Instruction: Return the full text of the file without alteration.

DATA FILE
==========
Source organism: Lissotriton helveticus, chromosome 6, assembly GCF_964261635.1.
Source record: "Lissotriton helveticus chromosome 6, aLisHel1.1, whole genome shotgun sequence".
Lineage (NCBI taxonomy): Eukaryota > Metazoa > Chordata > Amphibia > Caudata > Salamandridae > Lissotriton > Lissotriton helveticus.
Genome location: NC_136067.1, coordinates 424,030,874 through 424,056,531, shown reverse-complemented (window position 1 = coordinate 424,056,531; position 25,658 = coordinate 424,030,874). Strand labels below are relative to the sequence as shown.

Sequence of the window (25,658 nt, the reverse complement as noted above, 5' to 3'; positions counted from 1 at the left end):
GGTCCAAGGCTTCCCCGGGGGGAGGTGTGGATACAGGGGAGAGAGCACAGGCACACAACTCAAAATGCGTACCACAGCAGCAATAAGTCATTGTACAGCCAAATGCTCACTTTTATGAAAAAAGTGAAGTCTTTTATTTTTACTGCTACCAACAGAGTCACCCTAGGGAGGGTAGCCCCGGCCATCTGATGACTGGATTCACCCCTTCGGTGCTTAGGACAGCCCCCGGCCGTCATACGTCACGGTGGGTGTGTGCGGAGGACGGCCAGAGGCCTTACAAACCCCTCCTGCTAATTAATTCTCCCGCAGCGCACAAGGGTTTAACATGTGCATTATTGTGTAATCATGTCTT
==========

Source organism: Lissotriton helveticus, chromosome 6, assembly GCF_964261635.1.
Source record: "Lissotriton helveticus chromosome 6, aLisHel1.1, whole genome shotgun sequence".
Lineage (NCBI taxonomy): Eukaryota > Metazoa > Chordata > Amphibia > Caudata > Salamandridae > Lissotriton > Lissotriton helveticus.
Genome location: NC_136067.1, coordinates 424,030,874 through 424,056,531, shown reverse-complemented (window position 1 = coordinate 424,056,531; position 25,658 = coordinate 424,030,874). Strand labels below are relative to the sequence as shown.

Sequence of the window (25,658 nt, the reverse complement as noted above, 5' to 3'; positions counted from 1 at the left end):
GGTCCAAGGCTTCCCCGGGGGGAGGTGTGGATACAGGGGAGAGAGCACAGGCACACAACTCAAAATGCGTACCACAGCAGCAATAAGTCATTGTACAGCCAAATGCTCACTTTTATGAAAAAAGTGAAGTCTTTTATTTTTACTGCTACCAACAGAGTCACCCTAGGGAGGGTAGCCCCGGCCATCTGATGACTGGATTCACCCCTTCGGTGCTTAGGACAGCCCCCGGCCGTCATACGTCACGGTGGGTGTGTGCGGAGGACGGCCAGAGGCCTTACAAACCCCTCCTGCTAATTAATTCTCCCGCAGCGCACAAGGGTTTAACATGTGCATTATTGTGTAATCATGTCTT